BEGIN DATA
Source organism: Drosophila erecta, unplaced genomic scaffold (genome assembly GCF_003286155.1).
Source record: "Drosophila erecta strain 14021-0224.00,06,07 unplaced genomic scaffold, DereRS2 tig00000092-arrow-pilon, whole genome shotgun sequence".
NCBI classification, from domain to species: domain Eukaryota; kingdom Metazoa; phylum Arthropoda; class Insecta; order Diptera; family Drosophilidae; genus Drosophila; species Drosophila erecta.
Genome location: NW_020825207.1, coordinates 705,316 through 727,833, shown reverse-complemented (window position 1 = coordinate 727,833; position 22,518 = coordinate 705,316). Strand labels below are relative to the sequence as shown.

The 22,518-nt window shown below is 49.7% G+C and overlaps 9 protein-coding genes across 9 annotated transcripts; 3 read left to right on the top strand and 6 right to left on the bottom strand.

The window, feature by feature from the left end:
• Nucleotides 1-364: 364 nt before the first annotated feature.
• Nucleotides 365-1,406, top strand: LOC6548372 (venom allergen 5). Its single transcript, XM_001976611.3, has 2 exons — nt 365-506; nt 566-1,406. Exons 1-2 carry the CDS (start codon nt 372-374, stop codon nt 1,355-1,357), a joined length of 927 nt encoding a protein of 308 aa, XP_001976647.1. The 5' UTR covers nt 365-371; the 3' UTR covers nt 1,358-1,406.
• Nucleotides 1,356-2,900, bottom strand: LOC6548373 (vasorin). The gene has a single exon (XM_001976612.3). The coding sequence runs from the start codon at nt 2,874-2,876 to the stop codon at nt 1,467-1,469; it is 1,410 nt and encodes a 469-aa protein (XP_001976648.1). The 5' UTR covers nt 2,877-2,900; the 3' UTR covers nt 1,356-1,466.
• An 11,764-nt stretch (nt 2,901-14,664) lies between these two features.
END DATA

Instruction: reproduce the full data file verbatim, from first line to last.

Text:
Source organism: Drosophila erecta, unplaced genomic scaffold (genome assembly GCF_003286155.1).
Source record: "Drosophila erecta strain 14021-0224.00,06,07 unplaced genomic scaffold, DereRS2 tig00000092-arrow-pilon, whole genome shotgun sequence".
NCBI classification, from domain to species: domain Eukaryota; kingdom Metazoa; phylum Arthropoda; class Insecta; order Diptera; family Drosophilidae; genus Drosophila; species Drosophila erecta.
Genome location: NW_020825207.1, coordinates 705,316 through 727,833, shown reverse-complemented (window position 1 = coordinate 727,833; position 22,518 = coordinate 705,316). Strand labels below are relative to the sequence as shown.

The 22,518-nt window shown below is 49.7% G+C and overlaps 9 protein-coding genes across 9 annotated transcripts; 3 read left to right on the top strand and 6 right to left on the bottom strand.

The window, feature by feature from the left end:
• Nucleotides 1-364: 364 nt before the first annotated feature.
• Nucleotides 365-1,406, top strand: LOC6548372 (venom allergen 5). Its single transcript, XM_001976611.3, has 2 exons — nt 365-506; nt 566-1,406. Exons 1-2 carry the CDS (start codon nt 372-374, stop codon nt 1,355-1,357), a joined length of 927 nt encoding a protein of 308 aa, XP_001976647.1. The 5' UTR covers nt 365-371; the 3' UTR covers nt 1,358-1,406.
• Nucleotides 1,356-2,900, bottom strand: LOC6548373 (vasorin). The gene has a single exon (XM_001976612.3). The coding sequence runs from the start codon at nt 2,874-2,876 to the stop codon at nt 1,467-1,469; it is 1,410 nt and encodes a 469-aa protein (XP_001976648.1). The 5' UTR covers nt 2,877-2,900; the 3' UTR covers nt 1,356-1,466.
• An 11,764-nt stretch (nt 2,901-14,664) lies between these two features.